Before we became RVers, we were hardcore backpackers. Jim and I carried everything we needed on our backs. We headed to remote places to find the ultimate private camping with as few people as possible. We thought RVers were so lame!
But then we discovered that RVs offer so much more than a comfy bed in the woods. They’re a ticket to freedom for a lifestyle like no other. The only problem? Finding the ultimate private camping spot. Because when you choose to go RV camping you give up much of the solitude that backpackers enjoy.
Thankfully the new book “Eastern Sierra and Death Valley Camping with Privacy” makes it easier to find those private places that rock our world. The comprehensive guide by Kimberly and Patrick Wilkes is a must-have resource if you spend any time camping in California’s public campgrounds and want to escape the crowds.
This huge 462-page guide covers the vast expanse between Lake Tahoe and Death Valley. The Wilkes review 3,416 campsites for tenters and RVers, giving a firsthand account of what to expect before you truck on out there.
It’s not just a book about campgrounds, it’s a campsite review book. The couple has devised a strict criteria for determining what qualifies as a “private” campsite when you’re tent or RV camping:
“In order for a campsite to be included in this book it had to meet one of several qualifications. The campsite had to:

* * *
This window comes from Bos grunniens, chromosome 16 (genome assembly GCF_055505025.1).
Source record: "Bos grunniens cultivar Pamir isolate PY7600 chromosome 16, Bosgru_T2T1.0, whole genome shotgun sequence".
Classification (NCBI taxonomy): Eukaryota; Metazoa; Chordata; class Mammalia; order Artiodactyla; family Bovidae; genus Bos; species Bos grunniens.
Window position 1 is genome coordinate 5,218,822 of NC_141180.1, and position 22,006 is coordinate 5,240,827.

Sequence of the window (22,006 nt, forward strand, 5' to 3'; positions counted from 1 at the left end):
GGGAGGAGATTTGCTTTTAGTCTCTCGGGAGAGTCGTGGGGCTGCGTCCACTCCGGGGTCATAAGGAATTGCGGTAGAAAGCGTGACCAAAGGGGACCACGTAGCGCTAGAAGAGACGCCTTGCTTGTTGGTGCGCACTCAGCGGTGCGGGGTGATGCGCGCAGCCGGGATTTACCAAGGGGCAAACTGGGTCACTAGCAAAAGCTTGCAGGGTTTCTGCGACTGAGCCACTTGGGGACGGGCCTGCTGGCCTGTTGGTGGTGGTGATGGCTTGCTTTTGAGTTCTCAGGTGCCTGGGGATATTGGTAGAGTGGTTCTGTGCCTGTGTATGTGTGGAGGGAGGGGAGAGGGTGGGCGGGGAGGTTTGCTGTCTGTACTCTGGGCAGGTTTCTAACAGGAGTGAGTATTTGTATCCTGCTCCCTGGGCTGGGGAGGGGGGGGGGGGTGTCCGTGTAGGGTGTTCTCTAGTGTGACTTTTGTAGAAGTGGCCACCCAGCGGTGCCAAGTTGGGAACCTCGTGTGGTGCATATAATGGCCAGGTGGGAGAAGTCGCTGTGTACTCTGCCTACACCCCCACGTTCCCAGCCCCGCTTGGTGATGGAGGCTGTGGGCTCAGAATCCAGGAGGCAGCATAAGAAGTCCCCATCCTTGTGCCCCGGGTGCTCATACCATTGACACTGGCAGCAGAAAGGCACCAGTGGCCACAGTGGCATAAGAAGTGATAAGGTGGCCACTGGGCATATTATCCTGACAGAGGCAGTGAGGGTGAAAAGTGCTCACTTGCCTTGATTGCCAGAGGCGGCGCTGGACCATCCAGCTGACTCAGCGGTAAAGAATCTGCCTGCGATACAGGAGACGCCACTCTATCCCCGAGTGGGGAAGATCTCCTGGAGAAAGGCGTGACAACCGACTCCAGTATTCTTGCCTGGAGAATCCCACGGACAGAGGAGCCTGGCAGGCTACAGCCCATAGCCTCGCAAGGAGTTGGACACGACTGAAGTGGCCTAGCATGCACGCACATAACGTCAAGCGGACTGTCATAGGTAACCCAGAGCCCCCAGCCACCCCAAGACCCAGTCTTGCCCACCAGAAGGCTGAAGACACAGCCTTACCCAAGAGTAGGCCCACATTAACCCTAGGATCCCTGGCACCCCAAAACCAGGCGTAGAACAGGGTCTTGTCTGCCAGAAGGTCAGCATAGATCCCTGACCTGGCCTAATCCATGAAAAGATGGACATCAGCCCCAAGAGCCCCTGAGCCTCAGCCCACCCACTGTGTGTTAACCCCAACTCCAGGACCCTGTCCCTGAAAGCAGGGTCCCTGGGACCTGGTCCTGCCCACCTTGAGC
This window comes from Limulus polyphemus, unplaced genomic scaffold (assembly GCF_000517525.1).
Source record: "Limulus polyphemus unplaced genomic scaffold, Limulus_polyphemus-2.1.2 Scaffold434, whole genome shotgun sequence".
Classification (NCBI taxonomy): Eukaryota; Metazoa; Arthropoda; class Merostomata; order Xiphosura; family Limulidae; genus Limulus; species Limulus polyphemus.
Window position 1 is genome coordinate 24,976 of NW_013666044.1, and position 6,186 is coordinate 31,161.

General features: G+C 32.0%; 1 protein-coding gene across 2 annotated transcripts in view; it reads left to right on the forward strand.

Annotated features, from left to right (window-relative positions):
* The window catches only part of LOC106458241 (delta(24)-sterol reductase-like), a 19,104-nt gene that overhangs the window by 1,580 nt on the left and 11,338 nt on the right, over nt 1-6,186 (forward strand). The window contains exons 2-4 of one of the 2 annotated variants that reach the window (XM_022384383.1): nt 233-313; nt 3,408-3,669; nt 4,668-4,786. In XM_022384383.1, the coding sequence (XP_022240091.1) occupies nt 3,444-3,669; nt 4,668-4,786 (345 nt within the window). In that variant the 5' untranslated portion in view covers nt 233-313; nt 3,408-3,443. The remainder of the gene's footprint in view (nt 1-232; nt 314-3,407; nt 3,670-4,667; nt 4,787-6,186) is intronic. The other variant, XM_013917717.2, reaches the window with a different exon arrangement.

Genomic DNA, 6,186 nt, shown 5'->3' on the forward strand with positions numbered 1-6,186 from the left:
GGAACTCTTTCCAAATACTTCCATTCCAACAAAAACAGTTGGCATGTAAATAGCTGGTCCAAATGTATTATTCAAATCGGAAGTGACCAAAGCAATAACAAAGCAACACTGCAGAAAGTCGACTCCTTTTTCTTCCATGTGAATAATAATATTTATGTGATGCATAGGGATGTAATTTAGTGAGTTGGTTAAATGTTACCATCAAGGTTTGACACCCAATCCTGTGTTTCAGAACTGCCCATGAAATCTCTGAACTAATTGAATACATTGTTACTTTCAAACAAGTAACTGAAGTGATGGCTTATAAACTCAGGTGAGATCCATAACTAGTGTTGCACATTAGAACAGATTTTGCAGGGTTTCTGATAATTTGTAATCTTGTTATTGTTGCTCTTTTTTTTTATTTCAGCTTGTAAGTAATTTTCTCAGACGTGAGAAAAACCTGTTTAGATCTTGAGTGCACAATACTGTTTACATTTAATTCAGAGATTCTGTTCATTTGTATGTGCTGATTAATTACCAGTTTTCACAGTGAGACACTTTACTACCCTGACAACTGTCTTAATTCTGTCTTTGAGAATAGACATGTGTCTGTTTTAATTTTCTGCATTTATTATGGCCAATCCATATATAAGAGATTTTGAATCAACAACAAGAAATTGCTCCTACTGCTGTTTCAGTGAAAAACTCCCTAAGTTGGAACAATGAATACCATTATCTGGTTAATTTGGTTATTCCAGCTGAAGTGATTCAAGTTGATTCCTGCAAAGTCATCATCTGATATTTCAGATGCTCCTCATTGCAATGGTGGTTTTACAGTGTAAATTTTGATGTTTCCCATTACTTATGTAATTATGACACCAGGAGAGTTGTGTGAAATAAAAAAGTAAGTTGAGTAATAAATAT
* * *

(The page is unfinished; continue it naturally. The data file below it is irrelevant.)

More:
- Be far enough away from neighboring sites so that they didn’t feel intrusive, and/or
- Be surrounded by vegetation on one or more sides, which blocked the view of any neighbors, and/or
- Have some sort of natural feature obscuring the view of one or more neighbors such as a hill or rocks, and/or
- Feel private and peaceful, especially compared to other sites in the campground.”
There’s a picture of a tent on the book’s cover, but don’t be fooled: it’s not just for tenters. Kimberly said in an email that “We point out in the book which campsites are best for RVs, especially those that have pull through driveways.” They include details about important deal breakers like:
- which campsites can accommodate larger and smaller RVs
- what you can see from different vantage points within each campsite and reveal important facts like cell phone availability
- tasty local eateries, hiking trails and more.
In conjunction with the book, Kimberly and Patrick also run the helpful website “I Love the Eastern Sierras.” This freelance writer and photographer have put their heart and soul into this guide and it shows. The only thing missing is a reference map. Hopefully the Wilkes will include it in the next revision. The book is only available in print now but in a couple of months you’ll be able to download a Kindle copy.
If you camp in California you know it’s getting harder to get away from crowds. Plus, most places require you to make advance reservations, which means taking a huge leap of faith that the site you pick out online will match your expectations. If you don’t want to be disappointed, keep a copy of Eastern Sierras and Death Valley Camping with Privacy by your side when choosing which campsites to reserve.